From U.S. News & World Report (August 17, 1992)
by Greg Ferguson
In his 1991 novel, "Generation X," Douglas Coupland examined the lives of post-baby-boomers. In "Shampoo Planet," due out this week, he looks at the next generation that of teens and people in their early 20s. U.S. News's Greg Ferguson spoke with Coupland about what he calls "Benetton youth" or "global teens."
What defines a Benetton youth? Younger people nowadays are socially liberal and fiscally ultraconservative. One key defining difference with younger people, besides their haircuts, is that they've never known an era when there was a more liberal ideology. Their memories really do begin with Ronald Reagan. These kids are tricked into a sort of career psychosis because they don't know that there are any other options, and maybe with the economy in the toilet, there aren't. But at college, everything they do is geared toward their careers, even their extracurricular activities.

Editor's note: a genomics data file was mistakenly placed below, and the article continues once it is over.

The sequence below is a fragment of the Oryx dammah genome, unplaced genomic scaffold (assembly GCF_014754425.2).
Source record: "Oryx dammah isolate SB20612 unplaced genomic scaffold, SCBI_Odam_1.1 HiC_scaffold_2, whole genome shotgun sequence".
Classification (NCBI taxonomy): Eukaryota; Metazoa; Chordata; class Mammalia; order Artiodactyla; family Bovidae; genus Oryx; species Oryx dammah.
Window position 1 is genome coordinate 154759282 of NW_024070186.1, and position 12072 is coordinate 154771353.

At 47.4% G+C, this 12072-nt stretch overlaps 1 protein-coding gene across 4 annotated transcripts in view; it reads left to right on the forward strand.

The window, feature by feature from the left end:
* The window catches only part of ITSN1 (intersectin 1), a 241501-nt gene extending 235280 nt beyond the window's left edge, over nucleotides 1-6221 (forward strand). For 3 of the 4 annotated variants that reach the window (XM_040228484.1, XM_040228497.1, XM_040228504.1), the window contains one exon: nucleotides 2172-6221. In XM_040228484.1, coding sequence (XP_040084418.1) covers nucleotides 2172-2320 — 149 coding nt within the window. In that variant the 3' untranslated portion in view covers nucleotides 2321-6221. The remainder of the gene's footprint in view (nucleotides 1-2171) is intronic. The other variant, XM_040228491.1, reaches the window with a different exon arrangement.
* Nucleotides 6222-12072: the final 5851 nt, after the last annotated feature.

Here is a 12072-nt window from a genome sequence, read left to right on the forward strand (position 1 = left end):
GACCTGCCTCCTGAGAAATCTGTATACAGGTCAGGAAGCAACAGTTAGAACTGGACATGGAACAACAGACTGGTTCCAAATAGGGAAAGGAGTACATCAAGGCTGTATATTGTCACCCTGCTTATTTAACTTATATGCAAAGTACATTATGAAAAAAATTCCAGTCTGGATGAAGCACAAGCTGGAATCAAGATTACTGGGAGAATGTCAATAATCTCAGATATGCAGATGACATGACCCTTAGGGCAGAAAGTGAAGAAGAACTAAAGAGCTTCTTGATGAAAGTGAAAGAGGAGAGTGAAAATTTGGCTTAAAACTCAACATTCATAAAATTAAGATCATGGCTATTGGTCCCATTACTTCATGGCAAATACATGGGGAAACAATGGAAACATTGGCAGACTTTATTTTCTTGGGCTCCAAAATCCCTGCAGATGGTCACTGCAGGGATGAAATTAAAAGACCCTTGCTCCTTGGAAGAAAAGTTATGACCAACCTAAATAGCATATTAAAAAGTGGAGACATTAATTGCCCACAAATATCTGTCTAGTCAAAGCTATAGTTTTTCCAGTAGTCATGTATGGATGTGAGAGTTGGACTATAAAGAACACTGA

Do they differ much from people only a few years older? Yes, parental role models for people in their late 20s and early 30s are Fred MacMurray and Lee Remick. Benetton youth tend to have parental units like Robin Williams and Joni Mitchell.
How does having hippie parents affect them? It's sort of a wacky irony that Woodstock parents had "Beverly Hills 90210" kids. I'm not wild about hippies; I have trouble with much of what they've done. But what I did come to realize while writing this book is that they were searching for something valuable in spite of the bad haircuts and clothing. Benetton youth are looking for that same timeless essence but with a radically different sensibility. Generations really do exist. And it's a weird, almost solipsistic, conceit on the part of their parents to say, "Hey, we understand you kids completely."